Their relationship, in this context, to doorways and archways, entrances and exits, lent them a confrontational air, a sense of being displaced.
Joan Key’s Shelf Paintings function in a similar, though more subtle way. Key is interested in almost fugitive images, and the shelf paintings pursue this in a further direction. Hers is an interesting solution to thinking of paintings as objects, as the works are placed together so as to conceal part of the imagery. Stacked on shelves, the usual sense of ‘presentation’ is undermined, leaving these works in that limbo state of seemingly waiting to be hung and seen.
Finally, Diana Cooper’s installation The Dispenser (1999-2001) evokes a different kind of notion of craft. It is rather as if Blue Peter had commissioned Heath Robinson to produce a machine which created genetically modified cotton wool balls, all put together with sticky-backed plastic, card, and, of course, pipe cleaners. Cooper’s aesthetic lies somewhere between outsider art, an unwieldy school project, and an elaborate doodle realised architecturally. It plays with scale and causality, together with notions of both ‘model’ and. the processes of machinery..
These formal concerns regarding the flatness of the picture plane were also present in the New York-based abstraction featured in Concepts of Images, most notably in Lydia Dona’s painting. Dona’s position is complex in that it takes the process of painting apart, continually retranslating the various stages of the activity as conceptual markers and building up an ever-expanding framework of references, such as machine imagery, lipstick colour, deconstructionist architecture and biological fields. These paintings are not what they seem; they reconvene a disjunctive relationship between the viewer and what a painting might ‘hold’. They demand to be installed sympathetically – ideally as an installation – otherwise they appear constrained by their own boundaries, becoming too pictorial, as was the case in Salzburg.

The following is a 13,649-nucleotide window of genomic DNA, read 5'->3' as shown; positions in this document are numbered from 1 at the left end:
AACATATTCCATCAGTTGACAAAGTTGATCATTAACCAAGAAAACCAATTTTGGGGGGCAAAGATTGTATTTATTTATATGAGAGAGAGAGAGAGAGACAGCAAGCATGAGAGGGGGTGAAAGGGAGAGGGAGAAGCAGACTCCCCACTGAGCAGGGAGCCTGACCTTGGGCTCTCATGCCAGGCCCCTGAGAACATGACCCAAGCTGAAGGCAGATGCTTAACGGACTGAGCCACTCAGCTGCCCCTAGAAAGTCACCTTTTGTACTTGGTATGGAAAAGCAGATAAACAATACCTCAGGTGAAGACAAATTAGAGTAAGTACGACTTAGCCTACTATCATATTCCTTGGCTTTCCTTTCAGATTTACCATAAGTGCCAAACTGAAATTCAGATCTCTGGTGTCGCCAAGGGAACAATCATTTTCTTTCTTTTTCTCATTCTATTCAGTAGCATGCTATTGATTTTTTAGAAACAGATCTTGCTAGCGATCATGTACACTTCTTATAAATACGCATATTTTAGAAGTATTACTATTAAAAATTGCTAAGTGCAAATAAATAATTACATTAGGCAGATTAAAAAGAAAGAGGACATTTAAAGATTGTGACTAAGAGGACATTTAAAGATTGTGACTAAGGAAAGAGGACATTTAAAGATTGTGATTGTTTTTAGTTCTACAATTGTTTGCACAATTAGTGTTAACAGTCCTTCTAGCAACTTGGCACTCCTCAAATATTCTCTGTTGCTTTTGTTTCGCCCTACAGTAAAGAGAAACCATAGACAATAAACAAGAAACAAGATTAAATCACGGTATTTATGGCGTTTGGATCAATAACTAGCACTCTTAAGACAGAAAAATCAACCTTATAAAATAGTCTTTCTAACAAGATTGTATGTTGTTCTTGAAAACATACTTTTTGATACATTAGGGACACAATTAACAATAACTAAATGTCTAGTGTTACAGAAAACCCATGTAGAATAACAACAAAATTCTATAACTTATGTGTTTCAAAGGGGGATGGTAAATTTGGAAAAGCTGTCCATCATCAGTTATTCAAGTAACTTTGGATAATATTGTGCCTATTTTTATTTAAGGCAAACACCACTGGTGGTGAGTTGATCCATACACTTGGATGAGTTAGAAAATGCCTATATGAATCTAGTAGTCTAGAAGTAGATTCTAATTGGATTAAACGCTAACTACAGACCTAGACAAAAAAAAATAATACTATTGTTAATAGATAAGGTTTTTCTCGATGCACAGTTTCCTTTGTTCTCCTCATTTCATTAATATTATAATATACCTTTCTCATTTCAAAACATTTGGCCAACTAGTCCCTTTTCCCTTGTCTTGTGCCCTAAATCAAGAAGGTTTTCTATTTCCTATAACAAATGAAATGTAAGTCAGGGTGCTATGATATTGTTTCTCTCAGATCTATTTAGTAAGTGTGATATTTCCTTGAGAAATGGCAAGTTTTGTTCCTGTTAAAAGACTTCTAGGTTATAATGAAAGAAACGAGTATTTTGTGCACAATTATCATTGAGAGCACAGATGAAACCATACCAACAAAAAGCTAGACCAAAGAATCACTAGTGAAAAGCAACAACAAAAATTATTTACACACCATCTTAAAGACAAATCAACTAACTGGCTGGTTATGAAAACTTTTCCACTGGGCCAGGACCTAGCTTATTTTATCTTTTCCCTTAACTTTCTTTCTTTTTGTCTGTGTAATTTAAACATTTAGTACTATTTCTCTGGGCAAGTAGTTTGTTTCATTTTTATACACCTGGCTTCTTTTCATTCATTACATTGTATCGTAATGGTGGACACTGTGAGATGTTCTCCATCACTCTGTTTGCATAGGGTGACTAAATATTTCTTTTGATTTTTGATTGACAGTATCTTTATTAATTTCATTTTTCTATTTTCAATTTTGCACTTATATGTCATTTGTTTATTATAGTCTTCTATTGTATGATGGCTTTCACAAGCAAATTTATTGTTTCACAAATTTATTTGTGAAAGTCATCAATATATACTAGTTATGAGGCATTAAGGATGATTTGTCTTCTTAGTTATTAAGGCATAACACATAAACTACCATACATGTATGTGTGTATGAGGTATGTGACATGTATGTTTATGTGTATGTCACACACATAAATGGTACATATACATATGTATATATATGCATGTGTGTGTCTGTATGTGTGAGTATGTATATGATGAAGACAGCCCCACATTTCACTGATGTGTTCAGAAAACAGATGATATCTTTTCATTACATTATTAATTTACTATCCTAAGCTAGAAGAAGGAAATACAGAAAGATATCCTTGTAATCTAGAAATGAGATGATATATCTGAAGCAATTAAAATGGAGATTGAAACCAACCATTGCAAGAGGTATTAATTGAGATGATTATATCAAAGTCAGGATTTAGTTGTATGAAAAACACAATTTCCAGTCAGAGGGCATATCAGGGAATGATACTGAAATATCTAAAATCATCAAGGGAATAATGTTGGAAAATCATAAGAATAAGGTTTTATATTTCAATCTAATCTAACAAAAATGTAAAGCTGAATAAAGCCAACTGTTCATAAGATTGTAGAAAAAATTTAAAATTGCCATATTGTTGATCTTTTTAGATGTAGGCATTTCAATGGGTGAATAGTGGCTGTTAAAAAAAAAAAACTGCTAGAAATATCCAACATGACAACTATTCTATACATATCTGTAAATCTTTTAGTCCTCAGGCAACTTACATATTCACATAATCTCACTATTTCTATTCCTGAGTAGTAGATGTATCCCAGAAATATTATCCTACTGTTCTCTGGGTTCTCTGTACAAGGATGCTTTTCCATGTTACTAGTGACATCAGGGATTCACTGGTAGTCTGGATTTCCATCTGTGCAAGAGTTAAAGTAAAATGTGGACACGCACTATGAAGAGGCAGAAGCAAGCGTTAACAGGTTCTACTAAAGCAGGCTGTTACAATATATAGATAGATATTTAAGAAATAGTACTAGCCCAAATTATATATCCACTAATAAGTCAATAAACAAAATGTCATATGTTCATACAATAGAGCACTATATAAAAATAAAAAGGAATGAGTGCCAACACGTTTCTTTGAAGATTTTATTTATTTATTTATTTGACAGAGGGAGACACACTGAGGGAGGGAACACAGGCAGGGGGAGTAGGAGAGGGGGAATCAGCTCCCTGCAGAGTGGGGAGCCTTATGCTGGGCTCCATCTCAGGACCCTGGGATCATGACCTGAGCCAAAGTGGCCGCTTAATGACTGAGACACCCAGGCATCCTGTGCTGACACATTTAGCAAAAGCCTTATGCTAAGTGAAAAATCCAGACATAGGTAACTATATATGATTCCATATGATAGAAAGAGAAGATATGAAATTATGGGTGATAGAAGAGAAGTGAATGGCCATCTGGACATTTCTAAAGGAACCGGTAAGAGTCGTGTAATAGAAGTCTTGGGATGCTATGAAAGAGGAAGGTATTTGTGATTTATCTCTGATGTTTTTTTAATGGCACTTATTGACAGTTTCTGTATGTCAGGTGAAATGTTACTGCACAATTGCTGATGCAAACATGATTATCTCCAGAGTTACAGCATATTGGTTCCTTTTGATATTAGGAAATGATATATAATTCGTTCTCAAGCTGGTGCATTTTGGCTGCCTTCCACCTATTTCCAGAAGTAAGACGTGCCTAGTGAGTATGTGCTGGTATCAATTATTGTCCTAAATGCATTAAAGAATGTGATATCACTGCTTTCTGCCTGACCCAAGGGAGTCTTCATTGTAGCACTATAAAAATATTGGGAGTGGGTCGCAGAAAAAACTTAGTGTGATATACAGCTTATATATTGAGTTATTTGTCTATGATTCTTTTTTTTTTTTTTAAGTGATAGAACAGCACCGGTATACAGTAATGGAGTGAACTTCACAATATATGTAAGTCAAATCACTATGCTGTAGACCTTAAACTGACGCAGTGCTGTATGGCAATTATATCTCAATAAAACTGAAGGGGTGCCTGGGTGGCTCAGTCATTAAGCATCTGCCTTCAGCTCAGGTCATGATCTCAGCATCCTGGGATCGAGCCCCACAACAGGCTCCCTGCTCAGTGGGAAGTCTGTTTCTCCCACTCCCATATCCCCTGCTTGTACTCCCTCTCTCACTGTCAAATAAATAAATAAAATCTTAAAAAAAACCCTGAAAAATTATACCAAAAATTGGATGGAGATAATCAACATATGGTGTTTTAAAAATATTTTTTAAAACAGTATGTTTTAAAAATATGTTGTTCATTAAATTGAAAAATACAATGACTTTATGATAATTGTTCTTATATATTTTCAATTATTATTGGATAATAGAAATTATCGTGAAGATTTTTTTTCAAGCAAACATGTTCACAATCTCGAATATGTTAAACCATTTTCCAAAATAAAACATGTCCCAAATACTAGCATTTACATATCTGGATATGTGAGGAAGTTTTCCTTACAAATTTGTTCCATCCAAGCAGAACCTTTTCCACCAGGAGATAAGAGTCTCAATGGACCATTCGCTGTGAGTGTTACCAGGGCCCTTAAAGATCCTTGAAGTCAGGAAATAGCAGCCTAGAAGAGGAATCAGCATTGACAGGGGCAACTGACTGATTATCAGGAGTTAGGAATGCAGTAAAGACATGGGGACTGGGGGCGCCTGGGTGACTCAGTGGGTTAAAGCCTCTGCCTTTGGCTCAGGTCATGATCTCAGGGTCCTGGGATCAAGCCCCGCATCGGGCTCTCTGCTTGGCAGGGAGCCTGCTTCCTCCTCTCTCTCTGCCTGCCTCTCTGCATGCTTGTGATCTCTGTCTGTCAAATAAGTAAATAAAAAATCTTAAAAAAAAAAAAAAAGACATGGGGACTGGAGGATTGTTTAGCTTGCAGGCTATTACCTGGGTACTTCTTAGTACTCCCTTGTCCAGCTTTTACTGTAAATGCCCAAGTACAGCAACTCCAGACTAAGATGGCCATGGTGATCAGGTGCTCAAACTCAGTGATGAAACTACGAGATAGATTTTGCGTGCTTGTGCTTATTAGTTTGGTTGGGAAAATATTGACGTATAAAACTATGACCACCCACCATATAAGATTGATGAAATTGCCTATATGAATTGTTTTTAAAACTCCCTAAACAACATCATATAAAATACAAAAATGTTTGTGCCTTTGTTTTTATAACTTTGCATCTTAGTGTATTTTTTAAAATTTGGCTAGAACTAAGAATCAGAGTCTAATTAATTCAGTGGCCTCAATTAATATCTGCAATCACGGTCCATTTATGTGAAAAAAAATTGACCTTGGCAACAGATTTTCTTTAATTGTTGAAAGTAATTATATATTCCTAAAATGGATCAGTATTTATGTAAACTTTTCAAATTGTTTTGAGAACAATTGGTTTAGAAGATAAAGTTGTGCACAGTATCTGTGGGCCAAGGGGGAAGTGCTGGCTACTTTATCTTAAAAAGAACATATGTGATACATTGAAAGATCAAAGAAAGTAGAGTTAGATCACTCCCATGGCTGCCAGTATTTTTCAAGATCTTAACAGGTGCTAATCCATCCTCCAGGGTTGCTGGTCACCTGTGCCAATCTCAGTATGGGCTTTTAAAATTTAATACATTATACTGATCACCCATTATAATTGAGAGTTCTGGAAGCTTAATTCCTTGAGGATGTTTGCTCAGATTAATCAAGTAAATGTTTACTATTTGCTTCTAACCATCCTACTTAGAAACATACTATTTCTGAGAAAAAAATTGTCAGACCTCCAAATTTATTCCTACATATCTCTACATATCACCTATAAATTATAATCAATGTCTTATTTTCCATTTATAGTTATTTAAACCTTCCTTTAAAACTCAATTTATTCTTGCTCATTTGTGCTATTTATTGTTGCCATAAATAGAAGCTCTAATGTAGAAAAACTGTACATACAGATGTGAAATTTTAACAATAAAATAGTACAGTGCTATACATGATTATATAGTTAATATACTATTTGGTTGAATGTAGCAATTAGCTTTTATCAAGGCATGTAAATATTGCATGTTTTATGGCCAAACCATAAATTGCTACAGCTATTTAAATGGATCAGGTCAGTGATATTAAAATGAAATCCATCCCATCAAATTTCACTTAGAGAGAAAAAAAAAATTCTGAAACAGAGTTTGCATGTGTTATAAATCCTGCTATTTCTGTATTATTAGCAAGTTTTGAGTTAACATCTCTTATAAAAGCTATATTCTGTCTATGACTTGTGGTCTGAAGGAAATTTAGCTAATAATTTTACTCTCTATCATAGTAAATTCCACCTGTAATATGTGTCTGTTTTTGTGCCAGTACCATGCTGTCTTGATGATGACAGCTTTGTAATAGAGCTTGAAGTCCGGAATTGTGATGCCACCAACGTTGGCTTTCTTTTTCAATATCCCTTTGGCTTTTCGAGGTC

Many of the artists presented in Concepts of Images use previously ‘autonomous’ forms in order to unlock narratives, even if such narratives are, in themselves, self- reflexive. Peter Halley is the most literal example of this. In attempting to purge geometry of its ‘muteness’, and in freeing-up formal qualities and their potential ‘stones’, he develops a site for a discursive model that has its roots in post-structuralism. Halley raises interesting problems – interesting in the sense that he points clearly to the way that existing forms can be ‘colonised’ discursively in diverse ways – although these remain unresolved, as the linguistic model which ‘explains’ the work becomes caught up in its own static referencing.
Juan Usle’s paintings allude more purely to the history of abstraction, but in the larger canvases could also be seen to represent a strange notational space: marks that become signs for pathways, or routes travelled, taking on an almost aboriginal symbolisation.